Look at What’s Selling Instead of What’s Not Selling

Jeff Lind

Sales may have slowed buy that doesn’t mean people have stopped buying altogether.  A new paradigm of consumerism is emerging that some experts believe will live long after this economic crisis is resolved.

“Suddenly consumers are focused on buying what they have to have as opposed to buying what they want to have,” said Howard Davidowitz, chairman of Davidowitz & Associates, a New York-based retail consulting and investment-banking firm.

“This is a permanent change for Americans, who will face a declining standard of living over the next 20 years,” he added.

Consider this: Truck and SUV sales are slowing but hybrids and fuel-efficient car sales are holding their own. Sales of scooters, which can cover twice as much ground on a gallon of gasoline as a Toyota Camry sedan, are gaining as fast as prices at the pump.

What’s selling at the grocery store

Consumers are eating at home more.  According to Information Resources Inc., which uses sales receipts of consumer products as a measure of shopping behavior, they’re forgoing fresh fruits and vegetables in favor of the frozen varieties because they’re cheaper. Don’t confuse that with frozen prepared foods. They’re shunning those to cook from scratch, but using the frozen vegetables, fruit and meats instead of the fresh products.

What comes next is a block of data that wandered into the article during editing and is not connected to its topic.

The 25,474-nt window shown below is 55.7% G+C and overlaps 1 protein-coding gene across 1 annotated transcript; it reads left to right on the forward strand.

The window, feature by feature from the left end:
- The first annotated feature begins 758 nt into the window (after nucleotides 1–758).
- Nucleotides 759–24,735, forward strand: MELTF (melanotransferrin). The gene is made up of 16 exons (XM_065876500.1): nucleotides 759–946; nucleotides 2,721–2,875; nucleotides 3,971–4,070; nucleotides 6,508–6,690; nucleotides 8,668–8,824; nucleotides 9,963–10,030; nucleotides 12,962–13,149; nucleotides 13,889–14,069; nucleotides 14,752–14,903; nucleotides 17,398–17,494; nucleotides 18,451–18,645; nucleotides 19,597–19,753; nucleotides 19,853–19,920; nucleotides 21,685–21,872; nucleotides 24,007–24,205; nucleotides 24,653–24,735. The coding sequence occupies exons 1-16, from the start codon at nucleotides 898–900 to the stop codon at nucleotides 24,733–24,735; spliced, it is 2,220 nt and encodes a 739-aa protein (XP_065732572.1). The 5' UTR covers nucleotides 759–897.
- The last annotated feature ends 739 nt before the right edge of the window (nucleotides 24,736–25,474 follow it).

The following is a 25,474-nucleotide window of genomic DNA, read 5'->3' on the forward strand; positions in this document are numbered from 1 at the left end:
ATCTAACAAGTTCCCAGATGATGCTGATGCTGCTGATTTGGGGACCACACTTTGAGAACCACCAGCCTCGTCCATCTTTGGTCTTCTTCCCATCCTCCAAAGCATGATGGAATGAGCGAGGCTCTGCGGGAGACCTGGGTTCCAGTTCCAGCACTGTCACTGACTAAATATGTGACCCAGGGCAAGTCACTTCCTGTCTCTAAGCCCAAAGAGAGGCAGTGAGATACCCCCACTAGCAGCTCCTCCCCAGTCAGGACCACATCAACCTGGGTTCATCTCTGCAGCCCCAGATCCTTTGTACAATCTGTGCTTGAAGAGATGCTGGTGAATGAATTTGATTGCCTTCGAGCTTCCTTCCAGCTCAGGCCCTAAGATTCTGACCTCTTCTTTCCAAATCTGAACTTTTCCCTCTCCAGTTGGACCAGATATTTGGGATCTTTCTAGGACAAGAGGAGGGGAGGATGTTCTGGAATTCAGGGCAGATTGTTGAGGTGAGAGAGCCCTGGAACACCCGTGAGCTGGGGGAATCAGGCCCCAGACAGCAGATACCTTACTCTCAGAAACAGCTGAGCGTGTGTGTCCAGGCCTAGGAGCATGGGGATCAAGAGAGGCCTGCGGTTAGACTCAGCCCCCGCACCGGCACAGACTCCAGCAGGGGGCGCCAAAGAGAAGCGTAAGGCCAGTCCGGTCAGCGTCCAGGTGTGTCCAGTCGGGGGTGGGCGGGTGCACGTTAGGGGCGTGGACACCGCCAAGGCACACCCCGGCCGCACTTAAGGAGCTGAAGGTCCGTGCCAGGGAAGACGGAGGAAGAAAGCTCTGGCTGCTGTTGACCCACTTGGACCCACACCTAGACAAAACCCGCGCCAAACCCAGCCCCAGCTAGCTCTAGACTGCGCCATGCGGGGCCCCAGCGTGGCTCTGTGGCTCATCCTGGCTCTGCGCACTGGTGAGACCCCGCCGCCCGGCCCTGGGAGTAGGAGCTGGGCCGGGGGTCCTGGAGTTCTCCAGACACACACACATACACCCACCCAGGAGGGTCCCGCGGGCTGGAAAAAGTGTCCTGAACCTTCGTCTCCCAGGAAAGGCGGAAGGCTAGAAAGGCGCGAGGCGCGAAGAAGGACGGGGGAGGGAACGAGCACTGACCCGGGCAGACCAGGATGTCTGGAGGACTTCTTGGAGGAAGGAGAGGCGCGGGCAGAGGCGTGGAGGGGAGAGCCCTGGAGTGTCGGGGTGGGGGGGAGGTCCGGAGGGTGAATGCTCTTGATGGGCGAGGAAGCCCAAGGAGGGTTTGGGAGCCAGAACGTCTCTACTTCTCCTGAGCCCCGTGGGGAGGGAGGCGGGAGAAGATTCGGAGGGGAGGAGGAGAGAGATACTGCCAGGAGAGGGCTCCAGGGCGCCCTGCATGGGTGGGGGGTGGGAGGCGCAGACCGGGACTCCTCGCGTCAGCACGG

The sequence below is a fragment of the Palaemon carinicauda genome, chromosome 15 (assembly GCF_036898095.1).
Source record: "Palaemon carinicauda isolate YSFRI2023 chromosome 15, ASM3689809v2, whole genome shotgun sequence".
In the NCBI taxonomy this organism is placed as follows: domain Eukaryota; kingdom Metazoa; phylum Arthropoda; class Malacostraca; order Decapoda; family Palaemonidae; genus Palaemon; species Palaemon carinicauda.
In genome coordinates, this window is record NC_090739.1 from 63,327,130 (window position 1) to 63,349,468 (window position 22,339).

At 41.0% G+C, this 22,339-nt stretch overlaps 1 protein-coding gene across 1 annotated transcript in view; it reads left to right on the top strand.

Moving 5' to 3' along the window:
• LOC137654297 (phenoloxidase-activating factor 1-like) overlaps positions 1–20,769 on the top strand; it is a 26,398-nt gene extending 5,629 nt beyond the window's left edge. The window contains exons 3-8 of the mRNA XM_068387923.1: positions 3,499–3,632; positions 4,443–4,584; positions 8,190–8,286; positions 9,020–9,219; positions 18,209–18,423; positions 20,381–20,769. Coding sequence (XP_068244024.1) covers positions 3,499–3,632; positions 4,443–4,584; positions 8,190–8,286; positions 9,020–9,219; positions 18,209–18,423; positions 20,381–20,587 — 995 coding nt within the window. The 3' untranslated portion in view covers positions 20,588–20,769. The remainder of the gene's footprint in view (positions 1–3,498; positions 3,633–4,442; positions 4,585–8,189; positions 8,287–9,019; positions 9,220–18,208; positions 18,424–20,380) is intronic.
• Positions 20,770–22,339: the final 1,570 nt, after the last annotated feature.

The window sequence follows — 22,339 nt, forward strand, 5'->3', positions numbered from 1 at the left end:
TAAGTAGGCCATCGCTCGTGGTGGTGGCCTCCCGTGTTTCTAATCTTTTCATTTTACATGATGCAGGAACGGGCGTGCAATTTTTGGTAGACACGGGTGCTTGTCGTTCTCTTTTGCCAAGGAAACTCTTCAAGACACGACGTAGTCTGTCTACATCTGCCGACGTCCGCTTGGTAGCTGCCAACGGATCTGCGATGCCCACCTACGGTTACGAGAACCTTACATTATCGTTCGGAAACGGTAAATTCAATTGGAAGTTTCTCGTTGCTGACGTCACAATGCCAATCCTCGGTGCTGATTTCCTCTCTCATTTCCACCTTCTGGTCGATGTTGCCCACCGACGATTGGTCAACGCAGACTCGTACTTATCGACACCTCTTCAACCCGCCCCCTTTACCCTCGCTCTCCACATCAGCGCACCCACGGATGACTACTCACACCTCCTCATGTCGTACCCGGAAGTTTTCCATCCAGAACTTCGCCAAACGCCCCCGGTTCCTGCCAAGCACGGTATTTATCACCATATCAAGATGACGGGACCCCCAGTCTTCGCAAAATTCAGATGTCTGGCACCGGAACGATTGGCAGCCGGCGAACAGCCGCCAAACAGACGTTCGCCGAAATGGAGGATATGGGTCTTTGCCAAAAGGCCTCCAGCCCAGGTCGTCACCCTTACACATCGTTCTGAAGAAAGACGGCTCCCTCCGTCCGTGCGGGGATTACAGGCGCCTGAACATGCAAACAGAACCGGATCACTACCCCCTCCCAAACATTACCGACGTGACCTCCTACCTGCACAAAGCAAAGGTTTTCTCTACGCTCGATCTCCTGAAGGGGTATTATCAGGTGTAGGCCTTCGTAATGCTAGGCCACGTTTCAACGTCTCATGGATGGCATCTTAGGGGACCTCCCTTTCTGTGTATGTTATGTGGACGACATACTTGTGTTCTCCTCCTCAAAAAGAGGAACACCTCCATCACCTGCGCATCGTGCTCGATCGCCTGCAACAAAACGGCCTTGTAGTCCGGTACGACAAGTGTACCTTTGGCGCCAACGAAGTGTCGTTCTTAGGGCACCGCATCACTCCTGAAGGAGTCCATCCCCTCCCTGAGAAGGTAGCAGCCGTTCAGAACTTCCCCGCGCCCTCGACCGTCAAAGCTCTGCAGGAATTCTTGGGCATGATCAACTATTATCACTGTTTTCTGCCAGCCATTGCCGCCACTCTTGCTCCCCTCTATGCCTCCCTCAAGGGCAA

In the last year, sales volumes of frozen pizza fell 3 percent while receipts for frozen dinners and entrees dropped 4 percent. Yet sales volumes of frozen vegetables were higher by 4 percent while frozen poultry sales jumped 8 percent.

Sales of Spam, that’s right I said Spam — are up some 10 percent amid a price hike and were a big contributor to parent company Hormel Foods’ second-quarter profit growth.

As business owners we need to adjust our inventory or services offered to mirror consumer behavior and we will get through this just as we have many times in the past.  Let’s spread good news instead of bad.

Jeff Lind can be reached at 544-9220 or jeff@slaslo.com.